News Roundup: Perfect

News Roundup: Sunshine

  • The Summit at Snoqualmie shuts Hidden Valley for the season due to an “unusual mechanical problem.”
  • Sugarloaf closes King Pine due to a sheave assembly issue.
  • Dave Brownlie, former head of Whistler Blackcomb and current Revelstoke President, weighs in on the state of the British Columbia ski industry and his company’s plans for Grouse Mountain.
  • The Colorado Sun interviews three Colorado resort pioneers about industry trends and challenges.
  • As the gondola at Mont-Sainte-Anne reopens, the resort says an external power issue caused last month’s sudden stop.  A lawsuit has been filed and the power company denies responsibility.
  • Just the Leitner portion of Mexico City’s new urban gondola network will feature seven stations and 300 cabins.
  • Experienced resort executives Andy and Jace Wirth may take over operations at Granby Ranch.
  • Limited Ikon/Mountain Collective visits to Arapahoe Basin are 69 percent lower than unlimited Epic visits last year and the “experience is way up,” says Al Henceroth.
  • Another informative podcast from Stuart Winchester features an executive from Mountain Creek and Big Snow talking about the next new lift and a possible Big Snow Miami.
  • Smugglers’ Notch has no intentions of losing its independence or ditching its fleet of fixed grip double chairs.
  • Whitefish will begin work in Hellroaring Basin this summer and move the current Hellroaring triple to a new alignment in 2021.

News Roundup: SkyDream

Whitefish Plans a Fourth Detachable

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A new detachable quad will soon join the lift fleet at Whitefish Mountain Resort, although the exact timeline is uncertain.  The Chair 4 Express (name TBD) will be the first detachable lift servicing the mountain’s new day lodge, where nearly 70 percent of Whitefish skiers now start their day.  The big lift will replace Great Northern, a Stadeli triple which opened in 1978 but loads higher than the replacement.  The top terminal will be very close to where the old Chair 5 unloaded.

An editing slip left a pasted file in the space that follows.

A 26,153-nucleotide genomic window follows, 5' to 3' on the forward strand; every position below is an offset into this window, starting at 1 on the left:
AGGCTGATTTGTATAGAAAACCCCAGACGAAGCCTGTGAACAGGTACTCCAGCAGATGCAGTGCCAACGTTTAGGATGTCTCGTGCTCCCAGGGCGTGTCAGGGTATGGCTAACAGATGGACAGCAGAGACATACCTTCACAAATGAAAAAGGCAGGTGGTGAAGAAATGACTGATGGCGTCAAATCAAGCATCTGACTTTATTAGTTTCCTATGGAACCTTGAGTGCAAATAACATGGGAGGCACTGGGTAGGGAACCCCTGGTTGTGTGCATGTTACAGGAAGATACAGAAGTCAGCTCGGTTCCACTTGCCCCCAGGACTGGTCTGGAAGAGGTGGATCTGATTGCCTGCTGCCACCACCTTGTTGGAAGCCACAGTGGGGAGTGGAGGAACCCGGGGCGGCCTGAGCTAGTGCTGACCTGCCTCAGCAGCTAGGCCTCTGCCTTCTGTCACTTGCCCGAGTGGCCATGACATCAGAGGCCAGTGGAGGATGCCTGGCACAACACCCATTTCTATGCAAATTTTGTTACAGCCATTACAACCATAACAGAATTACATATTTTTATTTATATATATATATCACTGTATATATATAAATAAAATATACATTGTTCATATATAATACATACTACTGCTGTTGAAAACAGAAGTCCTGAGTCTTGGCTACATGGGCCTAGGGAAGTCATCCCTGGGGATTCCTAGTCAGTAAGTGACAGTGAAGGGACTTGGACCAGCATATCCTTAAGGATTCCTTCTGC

The new lift will open a half hour earlier than the workhorse Big Mountain Express and relieve pressure from the Base Lodge and Bad Rock beginner lifts.  Hourly capacity will be 2,200 skiers, more than double Chair 4 on the rare occasions it is open.  A number of trails will be re-graded to converge at the new load point.  “When people stand at the current carpet lift and look up the mountain when this project is done it will look very different from how it looks today,” says Whitefish.

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The new Chair 4 will be approximately 7,000 feet long with 2,200 feet of rise, even more than the current triple.

The resort did not release a timeline or manufacturer although planning is well underway.  Whitefish is already seeking Forest Service approval for its Hellroaring Basin improvement project, which includes two new lifts.  If approved, all three new lifts will be well worth the wait on an already great Big Mountain.

News Roundup: Master Plans

News Roundup: Shutdown

News Roundup: Tough Week

News Roundup: Rope Time

  • Searchmont, Ontario sells to Wisconsin Resorts, the firm behind Pine Knob, Mt. Holly and Ski Bittersweet in Michigan as well as Alpine Valley, Wisconsin.
  • Mike Solimano of Killington reveals what three lifts he would upgrade if given $100 million to spend at The Beast.
  • The new Winter Park gondola is creatively named Gondola.
  • Grand Junction’s NBC affiliate takes viewers inside the factory where Leitner-Poma lifts are created.
  • The two stage Blackcomb Gondola is almost finished; thanks Max for these pictures.

  • Next up for Ramcharger 8 at Big Sky: installation of an in-terminal video wall and the haul rope, which is going up right now.
  • Beech Mountain commissions its twin fixed grip quads.
  • Freeskier looks at Alterra’s whirlwind growth and future trajectory.
  • Rope pulling commences tonight at Walt Disney World, 24 years to the day since the Disneyland Skyway cable was taken down for good.
  • This week’s new trail map comes from Hunter Mountain.
  • In an act of sabotage, someone cuts into three haul ropes at a Pyrenees ski resort.

Whitefish Seeks to Elevate Hellroaring Basin

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Under a new concept, Whitefish Mountain Resort would remove the current Hellroaring triple and build two new lifts at higher elevations.  Lift lines are approximate.

Following record attendance last winter and its most successful season pass sale ever this fall, Whitefish Mountain Resort is looking to better disperse guests across its 3,000 acres.  Under a plan submitted to the Forest Service yesterday, the closest ski area to Glacier National Park would move one lift and add another in Hellroaring Basin.  The generally west facing drainage is currently served only at the bottom by a 1985 CTEC triple.  It loads at just 4,675 feet above sea level and offers only one trail for direct repeat skiing.